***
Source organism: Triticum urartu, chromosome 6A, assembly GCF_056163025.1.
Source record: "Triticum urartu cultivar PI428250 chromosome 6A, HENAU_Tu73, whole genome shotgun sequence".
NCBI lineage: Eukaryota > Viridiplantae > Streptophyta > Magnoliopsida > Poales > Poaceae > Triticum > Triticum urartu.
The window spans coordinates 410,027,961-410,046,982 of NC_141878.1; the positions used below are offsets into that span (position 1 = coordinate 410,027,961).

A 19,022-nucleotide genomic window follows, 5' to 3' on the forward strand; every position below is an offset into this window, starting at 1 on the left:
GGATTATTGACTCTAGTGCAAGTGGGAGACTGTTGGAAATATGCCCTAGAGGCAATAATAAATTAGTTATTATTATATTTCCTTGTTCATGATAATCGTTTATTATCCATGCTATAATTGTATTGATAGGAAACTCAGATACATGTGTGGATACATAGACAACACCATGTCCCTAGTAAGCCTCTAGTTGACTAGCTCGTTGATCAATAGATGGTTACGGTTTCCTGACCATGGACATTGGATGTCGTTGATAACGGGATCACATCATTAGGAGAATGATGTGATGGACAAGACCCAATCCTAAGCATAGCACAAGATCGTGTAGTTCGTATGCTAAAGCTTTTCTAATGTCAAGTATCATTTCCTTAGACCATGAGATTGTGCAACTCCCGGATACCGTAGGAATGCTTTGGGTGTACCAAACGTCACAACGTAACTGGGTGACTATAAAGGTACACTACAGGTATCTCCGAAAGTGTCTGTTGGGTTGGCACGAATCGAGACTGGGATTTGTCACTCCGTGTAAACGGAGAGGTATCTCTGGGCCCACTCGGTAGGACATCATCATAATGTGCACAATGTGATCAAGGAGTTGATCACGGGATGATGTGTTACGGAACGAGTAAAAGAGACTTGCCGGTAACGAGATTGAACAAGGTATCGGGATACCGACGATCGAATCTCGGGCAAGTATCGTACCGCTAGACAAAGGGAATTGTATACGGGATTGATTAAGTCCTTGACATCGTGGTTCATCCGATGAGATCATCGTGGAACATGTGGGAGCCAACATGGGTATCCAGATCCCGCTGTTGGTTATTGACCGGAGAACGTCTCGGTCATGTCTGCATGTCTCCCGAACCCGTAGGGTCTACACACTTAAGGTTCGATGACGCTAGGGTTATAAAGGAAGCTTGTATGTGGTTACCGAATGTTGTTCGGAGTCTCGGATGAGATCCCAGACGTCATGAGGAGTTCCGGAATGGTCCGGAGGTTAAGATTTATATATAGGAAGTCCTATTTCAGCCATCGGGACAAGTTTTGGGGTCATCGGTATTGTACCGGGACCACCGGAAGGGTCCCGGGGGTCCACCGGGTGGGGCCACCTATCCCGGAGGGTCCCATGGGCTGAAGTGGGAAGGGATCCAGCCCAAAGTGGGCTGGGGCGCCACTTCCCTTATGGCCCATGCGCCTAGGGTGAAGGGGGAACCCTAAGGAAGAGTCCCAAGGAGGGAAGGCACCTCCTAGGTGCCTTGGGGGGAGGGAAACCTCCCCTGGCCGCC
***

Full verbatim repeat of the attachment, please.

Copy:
Source organism: Triticum urartu, chromosome 6A, assembly GCF_056163025.1.
Source record: "Triticum urartu cultivar PI428250 chromosome 6A, HENAU_Tu73, whole genome shotgun sequence".
NCBI lineage: Eukaryota > Viridiplantae > Streptophyta > Magnoliopsida > Poales > Poaceae > Triticum > Triticum urartu.
The window spans coordinates 410,027,961-410,046,982 of NC_141878.1; the positions used below are offsets into that span (position 1 = coordinate 410,027,961).

A 19,022-nucleotide genomic window follows, 5' to 3' on the forward strand; every position below is an offset into this window, starting at 1 on the left:
GGATTATTGACTCTAGTGCAAGTGGGAGACTGTTGGAAATATGCCCTAGAGGCAATAATAAATTAGTTATTATTATATTTCCTTGTTCATGATAATCGTTTATTATCCATGCTATAATTGTATTGATAGGAAACTCAGATACATGTGTGGATACATAGACAACACCATGTCCCTAGTAAGCCTCTAGTTGACTAGCTCGTTGATCAATAGATGGTTACGGTTTCCTGACCATGGACATTGGATGTCGTTGATAACGGGATCACATCATTAGGAGAATGATGTGATGGACAAGACCCAATCCTAAGCATAGCACAAGATCGTGTAGTTCGTATGCTAAAGCTTTTCTAATGTCAAGTATCATTTCCTTAGACCATGAGATTGTGCAACTCCCGGATACCGTAGGAATGCTTTGGGTGTACCAAACGTCACAACGTAACTGGGTGACTATAAAGGTACACTACAGGTATCTCCGAAAGTGTCTGTTGGGTTGGCACGAATCGAGACTGGGATTTGTCACTCCGTGTAAACGGAGAGGTATCTCTGGGCCCACTCGGTAGGACATCATCATAATGTGCACAATGTGATCAAGGAGTTGATCACGGGATGATGTGTTACGGAACGAGTAAAAGAGACTTGCCGGTAACGAGATTGAACAAGGTATCGGGATACCGACGATCGAATCTCGGGCAAGTATCGTACCGCTAGACAAAGGGAATTGTATACGGGATTGATTAAGTCCTTGACATCGTGGTTCATCCGATGAGATCATCGTGGAACATGTGGGAGCCAACATGGGTATCCAGATCCCGCTGTTGGTTATTGACCGGAGAACGTCTCGGTCATGTCTGCATGTCTCCCGAACCCGTAGGGTCTACACACTTAAGGTTCGATGACGCTAGGGTTATAAAGGAAGCTTGTATGTGGTTACCGAATGTTGTTCGGAGTCTCGGATGAGATCCCAGACGTCATGAGGAGTTCCGGAATGGTCCGGAGGTTAAGATTTATATATAGGAAGTCCTATTTCAGCCATCGGGACAAGTTTTGGGGTCATCGGTATTGTACCGGGACCACCGGAAGGGTCCCGGGGGTCCACCGGGTGGGGCCACCTATCCCGGAGGGTCCCATGGGCTGAAGTGGGAAGGGATCCAGCCCAAAGTGGGCTGGGGCGCCACTTCCCTTATGGCCCATGCGCCTAGGGTGAAGGGGGAACCCTAAGGAAGAGTCCCAAGGAGGGAAGGCACCTCCTAGGTGCCTTGGGGGGAGGGAAACCTCCCCTGGCCGCC